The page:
1: No redirect - Make no further changes to the webserver configuration.
2: Redirect - Make all requests redirect to secure HTTPS access. Choose this for
new sites, or if you're confident your site works on HTTPS. You can undo this
change by editing your web server's configuration.
-------------------------------------------------------------------------------
Select the appropriate number [1-2] then [enter] (press 'c' to cancel): 2

Pick option 2 to redirect all traffic over HTTPS. This is important!

After that, the SSL client should install the cert and configure your website to redirect all traffic over HTTPS.

Congratulations! You have successfully enabled https://example.com and
https://www.example.com

You should test your configuration at:
https://www.ssllabs.com/ssltest/analyze.html?d=example.com
https://www.ssllabs.com/ssltest/analyze.html?d=www.example.com
-------------------------------------------------------------------------------

IMPORTANT NOTES:
 - Congratulations! Your certificate and chain have been saved at:
   /etc/letsencrypt/live/example.com/fullchain.pem
   Your key file has been saved at:
   /etc/letsencrypt/live/example.com/privkey.pem
   Your cert will expire on 2018-02-24. To obtain a new or tweaked
   version of this certificate in the future, simply run certbot again
   with the "certonly" option. To non-interactively renew *all* of
   your certificates, run "certbot renew"
 - If you like Certbot, please consider supporting our work by:

   Donating to ISRG / Let's Encrypt:   https://letsencrypt.org/donate
   Donating to EFF:                    https://eff.org/donate-le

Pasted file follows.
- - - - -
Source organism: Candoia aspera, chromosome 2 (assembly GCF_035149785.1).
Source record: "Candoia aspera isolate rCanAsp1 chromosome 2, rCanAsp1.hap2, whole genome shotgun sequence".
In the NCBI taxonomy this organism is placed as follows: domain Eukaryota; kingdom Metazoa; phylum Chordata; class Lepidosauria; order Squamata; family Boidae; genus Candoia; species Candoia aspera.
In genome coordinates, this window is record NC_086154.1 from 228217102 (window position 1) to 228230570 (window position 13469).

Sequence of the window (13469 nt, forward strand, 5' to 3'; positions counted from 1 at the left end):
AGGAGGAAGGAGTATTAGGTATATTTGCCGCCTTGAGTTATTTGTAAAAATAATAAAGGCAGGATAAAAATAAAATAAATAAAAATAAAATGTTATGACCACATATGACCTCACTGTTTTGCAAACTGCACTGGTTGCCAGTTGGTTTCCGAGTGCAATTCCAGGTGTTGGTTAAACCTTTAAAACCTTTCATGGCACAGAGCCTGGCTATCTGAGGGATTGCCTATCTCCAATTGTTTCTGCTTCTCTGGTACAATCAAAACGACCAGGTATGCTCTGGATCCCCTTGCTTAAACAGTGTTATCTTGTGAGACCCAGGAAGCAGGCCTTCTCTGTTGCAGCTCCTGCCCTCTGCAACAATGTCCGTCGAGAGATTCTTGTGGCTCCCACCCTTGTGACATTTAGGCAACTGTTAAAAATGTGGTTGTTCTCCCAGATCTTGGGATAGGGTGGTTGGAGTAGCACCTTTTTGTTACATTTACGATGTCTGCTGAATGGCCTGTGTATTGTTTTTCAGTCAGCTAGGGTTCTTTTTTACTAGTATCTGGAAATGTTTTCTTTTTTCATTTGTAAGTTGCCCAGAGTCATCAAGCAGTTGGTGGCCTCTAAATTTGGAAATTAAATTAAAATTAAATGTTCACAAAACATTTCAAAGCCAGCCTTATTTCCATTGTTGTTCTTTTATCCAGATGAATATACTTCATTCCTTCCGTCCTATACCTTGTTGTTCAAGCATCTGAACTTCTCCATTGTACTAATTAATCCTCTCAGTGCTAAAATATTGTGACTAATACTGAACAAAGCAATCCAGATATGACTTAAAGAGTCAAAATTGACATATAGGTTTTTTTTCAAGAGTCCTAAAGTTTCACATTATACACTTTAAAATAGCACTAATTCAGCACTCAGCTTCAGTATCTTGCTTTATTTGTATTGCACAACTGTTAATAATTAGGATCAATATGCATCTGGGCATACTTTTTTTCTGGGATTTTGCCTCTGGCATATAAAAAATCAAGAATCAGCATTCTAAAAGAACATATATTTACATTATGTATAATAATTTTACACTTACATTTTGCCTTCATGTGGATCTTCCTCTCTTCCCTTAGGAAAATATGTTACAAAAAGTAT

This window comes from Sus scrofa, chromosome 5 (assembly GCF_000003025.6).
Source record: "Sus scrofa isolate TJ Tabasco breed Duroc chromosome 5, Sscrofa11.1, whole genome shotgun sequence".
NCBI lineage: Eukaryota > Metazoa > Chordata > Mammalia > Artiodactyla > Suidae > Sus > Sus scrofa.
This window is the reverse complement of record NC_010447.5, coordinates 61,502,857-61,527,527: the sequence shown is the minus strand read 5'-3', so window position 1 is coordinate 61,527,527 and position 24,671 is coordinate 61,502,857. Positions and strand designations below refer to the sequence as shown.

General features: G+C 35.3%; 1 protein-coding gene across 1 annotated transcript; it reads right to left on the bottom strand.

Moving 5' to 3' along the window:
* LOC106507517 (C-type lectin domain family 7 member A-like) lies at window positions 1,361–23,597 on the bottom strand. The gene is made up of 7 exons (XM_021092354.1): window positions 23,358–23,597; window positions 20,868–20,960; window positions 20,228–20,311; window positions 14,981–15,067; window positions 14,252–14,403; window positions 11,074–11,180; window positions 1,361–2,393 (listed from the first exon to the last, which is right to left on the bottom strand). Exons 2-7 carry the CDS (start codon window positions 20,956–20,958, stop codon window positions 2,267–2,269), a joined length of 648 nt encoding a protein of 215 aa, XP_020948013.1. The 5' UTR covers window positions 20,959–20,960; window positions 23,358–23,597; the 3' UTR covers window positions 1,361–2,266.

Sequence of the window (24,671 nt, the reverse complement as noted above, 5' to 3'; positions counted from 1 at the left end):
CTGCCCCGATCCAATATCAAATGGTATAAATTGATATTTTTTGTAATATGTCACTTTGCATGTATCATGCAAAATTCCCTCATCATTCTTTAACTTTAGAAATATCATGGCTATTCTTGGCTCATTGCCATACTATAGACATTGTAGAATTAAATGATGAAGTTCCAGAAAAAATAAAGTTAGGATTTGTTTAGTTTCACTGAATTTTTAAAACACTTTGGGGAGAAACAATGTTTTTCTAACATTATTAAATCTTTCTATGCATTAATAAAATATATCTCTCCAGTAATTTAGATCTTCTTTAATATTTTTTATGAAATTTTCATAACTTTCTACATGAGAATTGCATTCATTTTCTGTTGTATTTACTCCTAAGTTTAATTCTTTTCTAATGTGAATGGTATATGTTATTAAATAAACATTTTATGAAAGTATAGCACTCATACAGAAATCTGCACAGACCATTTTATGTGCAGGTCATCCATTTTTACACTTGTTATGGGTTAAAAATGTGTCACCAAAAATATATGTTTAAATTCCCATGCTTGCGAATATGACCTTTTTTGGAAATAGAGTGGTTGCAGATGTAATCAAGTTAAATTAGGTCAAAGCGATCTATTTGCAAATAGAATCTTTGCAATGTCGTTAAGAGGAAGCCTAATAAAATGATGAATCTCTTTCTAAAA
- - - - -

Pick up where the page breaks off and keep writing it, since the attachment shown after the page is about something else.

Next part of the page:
The highlighted code block should be added to your Nginx Moodle site configuration file automatically by Let’s Encrypt certbot. Your Moodle site is ready to be used over HTTPS.

server {
    listen 80;
    listen [::]:80;
    root /var/www/html/moodle;
    index  index.php index.html index.htm;
    server_name  example.com www.example.com;

    location / {
    try_files $uri $uri/ =404;        
    }
 
    location /dataroot/ {
    internal;
    alias /var/www/html/moodledata/
    }

    location ~ [^/]\.php(/|$) {
        include snippets/fastcgi-php.conf;
        fastcgi_pass unix:/var/run/php/php7.1-fpm.sock;
        fastcgi_param SCRIPT_FILENAME $document_root$fastcgi_script_name;
        include fastcgi_params;
    }

   listen 443 ssl; # managed by Certbot
    ssl_certificate /etc/letsencrypt/live/example.com/fullchain.pem; # managed by Certbot
    ssl_certificate_key /etc/letsencrypt/live/mymodle.com/privkey.pem; # managed by Certbot
    include /etc/letsencrypt/options-ssl-nginx.conf; # managed by Certbot
    ssl_dhparam /etc/letsencrypt/ssl-dhparams.pem; # managed by Certbot

    if ($scheme != "https") {
        return 301 https://$host$request_uri;
    } # managed by Certbot

    # Redirect non-https traffic to https
    # if ($scheme != "https") {
    #     return 301 https://$host$request_uri;
    # } # managed by Certbot

}

After that, open your browser and browse to your domain name to start Moodle configuration wizard. You should see Moodle setup wizard… Please follow the wizard

Then browse to the server hostname or IP address and you should see Moodle site setup wizard.

https://example.com

ubuntu moodle let's encrypt

Accept the default file directory and continue

Make sure to select MariaDB database driver from the list

ubuntu moodle let's encrypt

Enter the database connection info and continue.

ubuntu moodle let's encrypt

Type the admin and password for the website and continue.

Follow the wizard until you’re done setting the site up. When you’re done, Moodle should be installed and ready to use.

ubuntu let's encrypt moodle

Congratulations! You’ve successfully installed Moodle with Let’s Encrypt free SSL certificates.

To setup a process to automatically renew the certificates, add a cron job to execute the renewal process.

sudo crontab -e

Then add the line below and save.

0 1 * * * /usr/bin/certbot renew & > /dev/null

The cron job will attempt to renew 30 days before expiring

Enjoy!

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Install Magento on Ubuntu 16.04 LTS with Nginx, MariaDB, PHP 7.1 and Let’s Encrypt Free SSL/TLS